Earlier this week, we celebrated April Fools’ day (and, by default, Easter Sunday!) by messing with our readers. We published a rather convincing article which led them (you) to believe that the California Air Resources Board (CARB) had plans to ban all turbochargers on gasoline-powered engines. While it was obviously a joke given the date, the irony of it all is that it might not be too far from the truth.
Since the Obama-era, the EPA has waged a constant war against the auto industry in a battle to boost fuel economy and eliminate greenhouse gases, going as far as having the 44th President of the United States enact a bill which pertains to such. CAFE (Corporate Average Fuel Economy) regulations demand that a manufacturer’s average fuel economy for its current offerings average out to a certain fuel mileage determined by the EPA. Those standards are currently set at 41 mpg average by 2021
Currently, that war may be coming to a halt for the time being. According to Automotive News, the EPA has called for a ‘time out’ in an effort to resolve stringent regulations which they feel the auto industry is not equipped to meet. EPA administrator Scott Pruitt called for action last Monday in regard to the mandated post-Obama-era ruling, stating that the proposed emissions limits were “not appropriate.” Scott is referring to the aggressive light-vehicle fuel efficiency and emissions limits expected for 2022-2025 model years, which may require some vehicles to get as much as 60 mpg just four years from now.
Moreover, the EPA and the National Highway Traffic Safety Administration (NHTSA) will work together to produce a joint proposal which will offer the auto industry a handful of options. As AN notes, the proposal will result in “…either lowered emission targets, extended deadlines or will offer companies more flexibility to gain and apply credits for past performance toward future goals.”
You might be asking yourself, “What does this mean for me?” Hopefully, we can provide you some insight and some food for thought. For car enthusiasts like us, it makes us question what the future will entail for production cars and their performance capabilities post-2020. We’re all hotrodders at heart, so in our humble opinion, we don’t believe politics belong in cars.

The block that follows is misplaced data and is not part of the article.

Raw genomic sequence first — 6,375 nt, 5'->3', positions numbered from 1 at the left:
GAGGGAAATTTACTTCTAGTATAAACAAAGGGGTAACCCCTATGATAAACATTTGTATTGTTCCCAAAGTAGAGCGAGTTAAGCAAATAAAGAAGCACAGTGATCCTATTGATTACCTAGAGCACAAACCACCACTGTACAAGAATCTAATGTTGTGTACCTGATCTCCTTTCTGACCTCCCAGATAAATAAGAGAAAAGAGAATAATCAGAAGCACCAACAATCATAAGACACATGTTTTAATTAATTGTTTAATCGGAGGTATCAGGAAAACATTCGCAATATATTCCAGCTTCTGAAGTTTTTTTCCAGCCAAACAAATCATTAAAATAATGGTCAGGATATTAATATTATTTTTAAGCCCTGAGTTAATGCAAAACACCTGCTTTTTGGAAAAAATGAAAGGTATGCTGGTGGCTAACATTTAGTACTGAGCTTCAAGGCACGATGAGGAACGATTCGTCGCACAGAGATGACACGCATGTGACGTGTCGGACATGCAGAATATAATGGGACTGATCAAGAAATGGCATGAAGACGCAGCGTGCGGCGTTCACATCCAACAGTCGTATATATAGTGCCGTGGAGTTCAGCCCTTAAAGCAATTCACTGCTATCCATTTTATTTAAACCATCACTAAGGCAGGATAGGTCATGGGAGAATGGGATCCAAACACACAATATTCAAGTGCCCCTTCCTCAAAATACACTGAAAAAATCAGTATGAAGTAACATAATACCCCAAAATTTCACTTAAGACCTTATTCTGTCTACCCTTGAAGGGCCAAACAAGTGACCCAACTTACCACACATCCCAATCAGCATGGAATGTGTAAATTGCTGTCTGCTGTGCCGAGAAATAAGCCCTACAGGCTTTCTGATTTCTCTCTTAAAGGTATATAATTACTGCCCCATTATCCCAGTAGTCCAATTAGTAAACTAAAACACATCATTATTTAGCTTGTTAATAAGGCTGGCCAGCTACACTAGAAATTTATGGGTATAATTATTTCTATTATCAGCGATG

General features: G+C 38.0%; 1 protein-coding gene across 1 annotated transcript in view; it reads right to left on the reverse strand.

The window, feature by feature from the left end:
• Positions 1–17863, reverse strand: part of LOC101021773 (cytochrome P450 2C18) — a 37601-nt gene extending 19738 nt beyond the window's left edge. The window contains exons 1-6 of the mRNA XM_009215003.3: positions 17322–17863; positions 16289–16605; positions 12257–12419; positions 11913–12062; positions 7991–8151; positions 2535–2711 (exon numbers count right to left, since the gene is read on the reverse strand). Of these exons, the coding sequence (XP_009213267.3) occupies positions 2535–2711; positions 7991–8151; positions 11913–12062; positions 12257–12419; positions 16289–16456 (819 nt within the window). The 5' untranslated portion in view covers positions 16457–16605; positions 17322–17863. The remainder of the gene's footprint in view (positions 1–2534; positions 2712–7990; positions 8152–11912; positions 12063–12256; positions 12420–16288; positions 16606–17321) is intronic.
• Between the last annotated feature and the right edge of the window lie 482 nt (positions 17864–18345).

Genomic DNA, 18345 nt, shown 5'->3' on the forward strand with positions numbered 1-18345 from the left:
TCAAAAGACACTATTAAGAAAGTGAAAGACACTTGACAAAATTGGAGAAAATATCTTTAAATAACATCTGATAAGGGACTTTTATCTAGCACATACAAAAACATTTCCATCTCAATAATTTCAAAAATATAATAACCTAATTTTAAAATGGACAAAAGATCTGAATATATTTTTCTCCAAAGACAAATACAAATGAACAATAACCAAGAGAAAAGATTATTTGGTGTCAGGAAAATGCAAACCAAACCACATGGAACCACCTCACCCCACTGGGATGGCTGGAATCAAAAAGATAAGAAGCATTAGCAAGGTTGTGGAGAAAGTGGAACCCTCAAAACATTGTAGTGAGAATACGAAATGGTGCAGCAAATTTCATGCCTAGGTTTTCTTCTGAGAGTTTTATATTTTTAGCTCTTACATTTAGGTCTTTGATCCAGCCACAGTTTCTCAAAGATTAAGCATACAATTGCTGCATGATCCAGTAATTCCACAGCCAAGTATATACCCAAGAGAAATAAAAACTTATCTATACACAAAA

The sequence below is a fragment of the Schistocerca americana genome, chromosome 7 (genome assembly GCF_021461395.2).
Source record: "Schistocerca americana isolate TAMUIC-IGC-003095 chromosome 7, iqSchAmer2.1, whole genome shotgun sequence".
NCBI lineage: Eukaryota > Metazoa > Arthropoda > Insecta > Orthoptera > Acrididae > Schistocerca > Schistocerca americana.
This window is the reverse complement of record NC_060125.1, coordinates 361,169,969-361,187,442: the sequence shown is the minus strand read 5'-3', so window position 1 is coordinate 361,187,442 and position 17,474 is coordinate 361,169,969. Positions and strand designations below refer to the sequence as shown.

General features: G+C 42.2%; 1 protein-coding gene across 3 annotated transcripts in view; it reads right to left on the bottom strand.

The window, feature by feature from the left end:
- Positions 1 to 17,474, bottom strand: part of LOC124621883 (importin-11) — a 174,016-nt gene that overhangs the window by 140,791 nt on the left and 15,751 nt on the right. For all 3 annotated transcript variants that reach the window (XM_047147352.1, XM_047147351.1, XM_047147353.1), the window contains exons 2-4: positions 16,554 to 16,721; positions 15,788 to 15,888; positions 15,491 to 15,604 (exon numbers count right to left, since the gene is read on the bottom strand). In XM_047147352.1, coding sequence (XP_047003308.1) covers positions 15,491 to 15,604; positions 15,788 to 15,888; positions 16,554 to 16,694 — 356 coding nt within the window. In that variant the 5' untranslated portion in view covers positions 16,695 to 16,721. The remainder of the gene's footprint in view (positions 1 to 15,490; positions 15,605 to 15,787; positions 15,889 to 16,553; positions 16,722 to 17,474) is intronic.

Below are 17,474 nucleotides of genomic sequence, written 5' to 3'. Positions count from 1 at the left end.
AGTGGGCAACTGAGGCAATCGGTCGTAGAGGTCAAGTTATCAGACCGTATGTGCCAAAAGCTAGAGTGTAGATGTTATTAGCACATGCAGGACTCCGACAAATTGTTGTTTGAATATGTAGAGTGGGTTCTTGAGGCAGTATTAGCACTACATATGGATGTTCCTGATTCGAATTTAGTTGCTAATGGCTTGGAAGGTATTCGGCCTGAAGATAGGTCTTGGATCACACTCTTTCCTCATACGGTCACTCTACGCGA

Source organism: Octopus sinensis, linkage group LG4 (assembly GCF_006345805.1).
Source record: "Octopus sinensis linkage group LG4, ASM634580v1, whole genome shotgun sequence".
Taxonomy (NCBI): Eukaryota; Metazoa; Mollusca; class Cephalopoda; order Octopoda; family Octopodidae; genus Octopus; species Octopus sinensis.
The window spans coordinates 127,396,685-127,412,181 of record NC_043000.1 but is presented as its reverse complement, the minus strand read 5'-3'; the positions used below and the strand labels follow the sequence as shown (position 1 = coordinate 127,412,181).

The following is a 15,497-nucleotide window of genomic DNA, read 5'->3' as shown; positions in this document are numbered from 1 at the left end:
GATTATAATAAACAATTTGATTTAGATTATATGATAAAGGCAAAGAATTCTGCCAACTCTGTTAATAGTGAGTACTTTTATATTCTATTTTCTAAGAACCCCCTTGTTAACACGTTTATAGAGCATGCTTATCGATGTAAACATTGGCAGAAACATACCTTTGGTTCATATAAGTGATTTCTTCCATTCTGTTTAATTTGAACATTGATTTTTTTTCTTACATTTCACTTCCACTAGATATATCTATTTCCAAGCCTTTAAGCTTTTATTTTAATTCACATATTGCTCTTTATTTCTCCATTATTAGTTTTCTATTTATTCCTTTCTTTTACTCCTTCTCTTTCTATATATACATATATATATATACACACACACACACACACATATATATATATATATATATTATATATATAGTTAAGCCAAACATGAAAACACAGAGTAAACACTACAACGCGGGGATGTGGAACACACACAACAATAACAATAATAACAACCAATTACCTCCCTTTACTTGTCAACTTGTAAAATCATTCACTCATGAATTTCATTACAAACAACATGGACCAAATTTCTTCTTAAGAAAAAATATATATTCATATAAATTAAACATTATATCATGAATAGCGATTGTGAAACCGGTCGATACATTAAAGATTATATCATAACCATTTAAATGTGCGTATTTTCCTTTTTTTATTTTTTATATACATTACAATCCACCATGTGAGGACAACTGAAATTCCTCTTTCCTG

That said, we are unfortunately already there, and states like California, with its already stringent regulations on road-going vehicles, have already placed their hand in the cookie jar. Some believe California will become the nation’s leading standard, but that would mean it would have to supersede the federal government’s standards, first.
The possibility of California trying to set its own standards independent of the federal government is such a problem, in fact, that the EPA is actively evaluating whether it should “revoke California’s waiver to set its own emissions rules if it doesn’t cooperate,” according to AN. One of the public’s largest concerns is that of the overall car buying experience. “Cooperative federalism doesn’t mean that one state can dictate standards for the rest of the country,” Scott said. “The EPA will set a national standard for greenhouse gas emissions that allows auto manufacturers to make cars that people both want and can afford.”
However, the public is still asking themselves, is that what they want?
“If automakers cannot produce the cars people want to buy at prices they can afford, that will quickly have an adverse impact on the auto industry, its workers, and even the environment as older, less-efficient cars will remain on our roadways. That is why we need reasonable and achievable improvements in fuel economy, and this determination is a step in the right direction.”
What is your opinion on the matter? To read the article in its full context, take a look at Automotive News’ original piece here.